I gotta have my orange juice.

Jesu, Juva

Home schooling

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Here is my philosophy of home schooling; if you are home schooling or are considering it, I hope you will find it encouraging.

  • I love the Christ Church statement that “Christian children deserve a Christian education. The problem with secular education is not so much that our children receive bad information, but bad formation. We desire education for our children that rejects the formational liturgies of secular schools, which include nationalist liturgies, radical environmentalist liturgies, sexual revolution liturgies, which all warp and twist them into faithful disciples of the state. We pursue for our children an education that will provide for them Christian formation, so that they will be above all disciples of the Lord Jesus.”
  • I’ve not read all the way through The Well-Trained Mind, but I have found the prologue to be very helpful and encouraging, something to come back to from time to time. We’ve also heard good things about Anyone Can Homeschool.
  • Most of home schooling is parenting. Curriculum is a context for working on obedience, self-governance, the fruit of the Spirit (in you and them!), scrappiness. When all curriculum is forgotten, those things will carry them through their adult life and its variety of vocations. This is a long and graduated process; some kids may need to do their work at the kitchen table for a long time, and everyone needs some amount of checkup and accountability even once they reach the point they are doing most of their own objective grading.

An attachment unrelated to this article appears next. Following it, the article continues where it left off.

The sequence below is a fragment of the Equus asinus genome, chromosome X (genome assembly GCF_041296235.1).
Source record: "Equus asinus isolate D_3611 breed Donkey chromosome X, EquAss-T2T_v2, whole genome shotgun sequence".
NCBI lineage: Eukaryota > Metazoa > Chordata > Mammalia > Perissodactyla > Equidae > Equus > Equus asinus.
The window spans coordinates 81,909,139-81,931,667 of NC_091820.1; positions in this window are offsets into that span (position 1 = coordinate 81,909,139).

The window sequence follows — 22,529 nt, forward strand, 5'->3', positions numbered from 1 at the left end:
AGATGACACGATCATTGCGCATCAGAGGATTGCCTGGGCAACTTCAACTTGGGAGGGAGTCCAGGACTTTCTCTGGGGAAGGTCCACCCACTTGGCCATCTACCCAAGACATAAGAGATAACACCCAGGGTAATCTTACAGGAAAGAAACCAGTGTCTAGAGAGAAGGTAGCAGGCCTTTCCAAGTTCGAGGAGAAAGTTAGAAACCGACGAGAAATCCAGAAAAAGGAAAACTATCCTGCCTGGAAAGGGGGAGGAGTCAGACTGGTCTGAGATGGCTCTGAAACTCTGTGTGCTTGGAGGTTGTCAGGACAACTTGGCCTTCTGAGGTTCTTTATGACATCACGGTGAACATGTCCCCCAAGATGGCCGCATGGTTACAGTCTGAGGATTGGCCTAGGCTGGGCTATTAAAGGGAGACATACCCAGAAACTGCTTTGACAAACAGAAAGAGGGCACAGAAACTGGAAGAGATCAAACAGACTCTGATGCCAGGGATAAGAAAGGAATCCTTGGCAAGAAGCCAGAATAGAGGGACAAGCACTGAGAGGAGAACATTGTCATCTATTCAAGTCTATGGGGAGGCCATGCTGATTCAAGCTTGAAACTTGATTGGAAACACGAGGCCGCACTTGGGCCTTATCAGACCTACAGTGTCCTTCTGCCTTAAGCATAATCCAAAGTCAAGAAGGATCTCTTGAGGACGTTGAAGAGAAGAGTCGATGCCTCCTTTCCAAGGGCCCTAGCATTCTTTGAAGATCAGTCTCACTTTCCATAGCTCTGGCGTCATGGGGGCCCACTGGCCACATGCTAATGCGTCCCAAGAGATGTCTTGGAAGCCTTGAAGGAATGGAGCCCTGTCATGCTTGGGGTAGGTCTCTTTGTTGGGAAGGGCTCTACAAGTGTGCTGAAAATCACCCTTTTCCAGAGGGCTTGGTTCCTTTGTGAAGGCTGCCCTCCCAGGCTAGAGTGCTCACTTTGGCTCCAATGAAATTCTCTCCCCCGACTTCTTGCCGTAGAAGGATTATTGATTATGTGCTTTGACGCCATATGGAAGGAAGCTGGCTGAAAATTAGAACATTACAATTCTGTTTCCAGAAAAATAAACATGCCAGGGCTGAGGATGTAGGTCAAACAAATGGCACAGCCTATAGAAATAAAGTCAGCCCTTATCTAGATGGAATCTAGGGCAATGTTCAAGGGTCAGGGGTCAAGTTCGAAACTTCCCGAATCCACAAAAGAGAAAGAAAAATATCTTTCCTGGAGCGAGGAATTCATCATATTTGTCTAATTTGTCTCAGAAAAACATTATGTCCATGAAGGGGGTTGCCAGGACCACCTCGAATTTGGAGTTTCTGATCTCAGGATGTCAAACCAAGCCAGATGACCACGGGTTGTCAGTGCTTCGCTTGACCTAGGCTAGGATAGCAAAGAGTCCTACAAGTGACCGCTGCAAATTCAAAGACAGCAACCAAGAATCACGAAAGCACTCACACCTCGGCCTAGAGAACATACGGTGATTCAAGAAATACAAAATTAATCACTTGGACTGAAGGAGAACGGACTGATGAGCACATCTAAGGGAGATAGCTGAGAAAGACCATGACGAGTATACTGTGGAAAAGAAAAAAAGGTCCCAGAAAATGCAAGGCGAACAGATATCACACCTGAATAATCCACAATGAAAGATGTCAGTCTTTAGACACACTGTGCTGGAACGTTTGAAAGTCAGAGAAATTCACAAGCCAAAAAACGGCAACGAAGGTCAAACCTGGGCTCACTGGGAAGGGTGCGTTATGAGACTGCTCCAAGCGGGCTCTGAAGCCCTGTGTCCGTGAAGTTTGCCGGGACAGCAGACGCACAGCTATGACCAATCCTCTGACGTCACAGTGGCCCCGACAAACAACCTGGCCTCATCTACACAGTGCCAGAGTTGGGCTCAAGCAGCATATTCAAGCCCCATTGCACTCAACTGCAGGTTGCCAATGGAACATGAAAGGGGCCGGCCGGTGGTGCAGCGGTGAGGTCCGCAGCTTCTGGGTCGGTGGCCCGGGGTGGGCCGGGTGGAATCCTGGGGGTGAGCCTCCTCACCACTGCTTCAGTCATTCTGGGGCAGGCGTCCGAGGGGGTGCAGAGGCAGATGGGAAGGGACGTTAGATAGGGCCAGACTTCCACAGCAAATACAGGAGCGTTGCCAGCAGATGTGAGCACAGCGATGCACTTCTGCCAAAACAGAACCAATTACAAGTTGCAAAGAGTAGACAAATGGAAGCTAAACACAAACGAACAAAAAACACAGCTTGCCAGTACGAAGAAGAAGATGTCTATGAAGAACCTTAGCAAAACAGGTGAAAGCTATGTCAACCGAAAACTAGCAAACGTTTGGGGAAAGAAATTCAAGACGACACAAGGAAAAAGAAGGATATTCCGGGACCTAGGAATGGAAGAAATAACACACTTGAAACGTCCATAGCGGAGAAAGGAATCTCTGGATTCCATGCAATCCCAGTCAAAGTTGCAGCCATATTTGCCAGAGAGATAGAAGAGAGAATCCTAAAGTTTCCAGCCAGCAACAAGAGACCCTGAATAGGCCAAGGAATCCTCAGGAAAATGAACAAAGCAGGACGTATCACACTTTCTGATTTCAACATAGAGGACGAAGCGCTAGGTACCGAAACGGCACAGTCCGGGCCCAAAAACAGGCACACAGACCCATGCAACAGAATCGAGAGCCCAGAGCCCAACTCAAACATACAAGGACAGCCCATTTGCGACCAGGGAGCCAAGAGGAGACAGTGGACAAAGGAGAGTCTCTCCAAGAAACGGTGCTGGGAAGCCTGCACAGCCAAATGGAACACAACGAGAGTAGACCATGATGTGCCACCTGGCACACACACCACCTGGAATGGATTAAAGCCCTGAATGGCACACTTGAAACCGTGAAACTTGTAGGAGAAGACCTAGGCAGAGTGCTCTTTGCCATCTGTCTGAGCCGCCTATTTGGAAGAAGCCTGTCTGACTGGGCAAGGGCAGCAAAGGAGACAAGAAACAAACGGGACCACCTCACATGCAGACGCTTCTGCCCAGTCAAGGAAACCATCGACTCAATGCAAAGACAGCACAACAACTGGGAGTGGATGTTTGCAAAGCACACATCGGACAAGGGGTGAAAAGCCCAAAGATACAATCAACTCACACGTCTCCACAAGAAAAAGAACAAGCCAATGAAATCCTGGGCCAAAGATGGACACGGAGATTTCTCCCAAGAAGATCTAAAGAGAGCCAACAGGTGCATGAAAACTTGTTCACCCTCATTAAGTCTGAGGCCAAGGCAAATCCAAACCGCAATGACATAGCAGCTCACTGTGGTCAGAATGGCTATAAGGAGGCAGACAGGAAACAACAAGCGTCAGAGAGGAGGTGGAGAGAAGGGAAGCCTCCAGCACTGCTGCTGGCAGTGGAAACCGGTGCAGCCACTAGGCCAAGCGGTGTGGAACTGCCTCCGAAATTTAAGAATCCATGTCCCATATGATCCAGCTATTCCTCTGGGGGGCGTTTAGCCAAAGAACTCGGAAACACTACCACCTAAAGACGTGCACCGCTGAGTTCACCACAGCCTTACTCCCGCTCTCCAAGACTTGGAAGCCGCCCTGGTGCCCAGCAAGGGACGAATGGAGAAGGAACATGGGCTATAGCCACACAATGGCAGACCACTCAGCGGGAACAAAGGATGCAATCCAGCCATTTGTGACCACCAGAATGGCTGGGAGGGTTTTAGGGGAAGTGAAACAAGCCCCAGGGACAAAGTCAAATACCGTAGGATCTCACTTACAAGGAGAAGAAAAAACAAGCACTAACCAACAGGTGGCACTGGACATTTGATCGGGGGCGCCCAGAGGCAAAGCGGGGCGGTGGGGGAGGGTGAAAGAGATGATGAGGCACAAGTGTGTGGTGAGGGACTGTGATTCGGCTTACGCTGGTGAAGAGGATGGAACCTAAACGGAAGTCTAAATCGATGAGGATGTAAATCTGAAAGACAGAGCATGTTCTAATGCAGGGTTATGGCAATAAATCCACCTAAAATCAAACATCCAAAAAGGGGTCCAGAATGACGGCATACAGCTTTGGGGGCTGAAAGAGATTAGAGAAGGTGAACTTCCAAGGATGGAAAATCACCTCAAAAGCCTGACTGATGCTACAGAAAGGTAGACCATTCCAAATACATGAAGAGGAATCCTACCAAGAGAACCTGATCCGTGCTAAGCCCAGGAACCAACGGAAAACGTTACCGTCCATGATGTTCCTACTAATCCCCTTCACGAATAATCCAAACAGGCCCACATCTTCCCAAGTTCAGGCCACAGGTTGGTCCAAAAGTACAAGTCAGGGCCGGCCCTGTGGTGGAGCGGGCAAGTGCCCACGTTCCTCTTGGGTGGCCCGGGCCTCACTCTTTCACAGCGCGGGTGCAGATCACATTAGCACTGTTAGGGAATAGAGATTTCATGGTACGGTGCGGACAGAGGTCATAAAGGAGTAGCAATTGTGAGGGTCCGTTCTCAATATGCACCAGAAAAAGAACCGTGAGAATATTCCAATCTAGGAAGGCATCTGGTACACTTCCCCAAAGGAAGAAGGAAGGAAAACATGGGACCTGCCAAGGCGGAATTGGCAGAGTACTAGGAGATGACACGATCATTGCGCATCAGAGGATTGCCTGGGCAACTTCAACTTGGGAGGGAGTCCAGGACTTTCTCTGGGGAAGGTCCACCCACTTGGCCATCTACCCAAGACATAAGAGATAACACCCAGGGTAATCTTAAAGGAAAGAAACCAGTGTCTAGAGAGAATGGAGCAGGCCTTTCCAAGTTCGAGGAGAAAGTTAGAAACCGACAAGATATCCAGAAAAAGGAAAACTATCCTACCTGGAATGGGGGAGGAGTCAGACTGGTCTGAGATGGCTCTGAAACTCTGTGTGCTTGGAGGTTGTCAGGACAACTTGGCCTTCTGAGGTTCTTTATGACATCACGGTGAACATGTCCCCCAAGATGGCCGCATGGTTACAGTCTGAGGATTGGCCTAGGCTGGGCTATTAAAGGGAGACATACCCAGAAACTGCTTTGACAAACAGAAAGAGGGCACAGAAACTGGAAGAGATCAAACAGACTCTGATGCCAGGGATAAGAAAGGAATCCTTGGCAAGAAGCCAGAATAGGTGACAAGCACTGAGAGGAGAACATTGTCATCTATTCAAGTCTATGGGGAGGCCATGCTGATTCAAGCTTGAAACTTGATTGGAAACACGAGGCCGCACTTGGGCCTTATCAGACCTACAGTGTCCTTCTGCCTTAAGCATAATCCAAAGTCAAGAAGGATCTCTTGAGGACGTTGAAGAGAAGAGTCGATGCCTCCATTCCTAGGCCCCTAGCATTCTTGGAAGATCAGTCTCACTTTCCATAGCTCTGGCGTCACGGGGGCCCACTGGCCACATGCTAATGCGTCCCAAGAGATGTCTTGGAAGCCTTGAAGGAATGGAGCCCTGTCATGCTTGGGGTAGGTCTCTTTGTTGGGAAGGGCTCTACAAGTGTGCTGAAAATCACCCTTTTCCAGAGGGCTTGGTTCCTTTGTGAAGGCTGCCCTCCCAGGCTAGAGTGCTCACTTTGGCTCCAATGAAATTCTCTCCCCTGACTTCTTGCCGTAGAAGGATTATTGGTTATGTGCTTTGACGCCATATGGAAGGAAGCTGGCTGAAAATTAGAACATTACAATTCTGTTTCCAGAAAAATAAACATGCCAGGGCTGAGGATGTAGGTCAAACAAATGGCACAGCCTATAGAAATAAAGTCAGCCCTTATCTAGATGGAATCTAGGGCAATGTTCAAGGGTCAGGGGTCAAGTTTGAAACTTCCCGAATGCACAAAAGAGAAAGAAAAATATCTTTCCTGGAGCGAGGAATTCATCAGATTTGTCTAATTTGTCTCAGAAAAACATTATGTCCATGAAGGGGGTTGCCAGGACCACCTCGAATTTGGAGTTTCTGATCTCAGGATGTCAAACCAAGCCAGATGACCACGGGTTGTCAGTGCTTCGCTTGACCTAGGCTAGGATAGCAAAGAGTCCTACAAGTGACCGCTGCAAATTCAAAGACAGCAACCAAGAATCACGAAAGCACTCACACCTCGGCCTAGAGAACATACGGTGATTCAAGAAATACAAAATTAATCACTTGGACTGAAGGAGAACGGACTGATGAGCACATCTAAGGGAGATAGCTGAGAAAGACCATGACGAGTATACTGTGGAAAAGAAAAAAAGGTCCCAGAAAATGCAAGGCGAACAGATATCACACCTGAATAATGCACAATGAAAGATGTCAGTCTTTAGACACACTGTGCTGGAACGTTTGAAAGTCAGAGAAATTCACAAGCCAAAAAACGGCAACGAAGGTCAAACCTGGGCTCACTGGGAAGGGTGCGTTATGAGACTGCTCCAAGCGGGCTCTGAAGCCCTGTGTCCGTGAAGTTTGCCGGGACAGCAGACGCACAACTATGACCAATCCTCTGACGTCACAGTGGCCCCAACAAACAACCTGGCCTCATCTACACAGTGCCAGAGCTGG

• There are a lot of options and everyone does it a little bit differently. Don’t feel you must do it one particular way. In particular, some folks feel that you must supplement with online options or things outside of the home. Certainly that’s a fine option, but it’s not necessary—even for subjects that you don’t feel up to teaching. Your goal is to reach the point where they are self-motivated and self-coaching learners. Always feel free to experiment but also remember that curriculum choices aren’t likely to solve problems so much as amplify or dampen them.
  • Few things are necessary. Don’t be anxious.
  • Dad’s vision and desire needs to be the horse that drives the cart of home schooling.
  • Co-ops can be very helpful but aren’t necessary. I prefer a co-op that is administered by dads but that is hard to find. I personally think the cost-benefit of a co-op is better for older kids.
  • I’m a member of both NCHE and HSLDA and appreciate their work. They have good resources on how to do it in NC.
  • We’ve adjusted curriculum over time, mainly (1) to adjust depth and intensity as the kids get older, and (2) to seek for options that are less parent-dependent. We started with Sonlight when everyone was little and use Tapestry of Grace now (formerly with a co-op, now on our own). We like Apologia for science and Teaching Textbooks for math, primarily because they allow for a lot of student independence.
  • I require music (start with piano, move to something else if you like) and cross country (a sport that works well for a larger family) regardless of interest levels. Others do it differently! These last few years I’ve appreciated the freedom that home schooling allows for my older kids to pursue jobs. It’s been fun to work with them on time management and prioritization.

Written by Scott Moonen

August 14, 2021 at 10:04 am

Posted in Parenting, Personal

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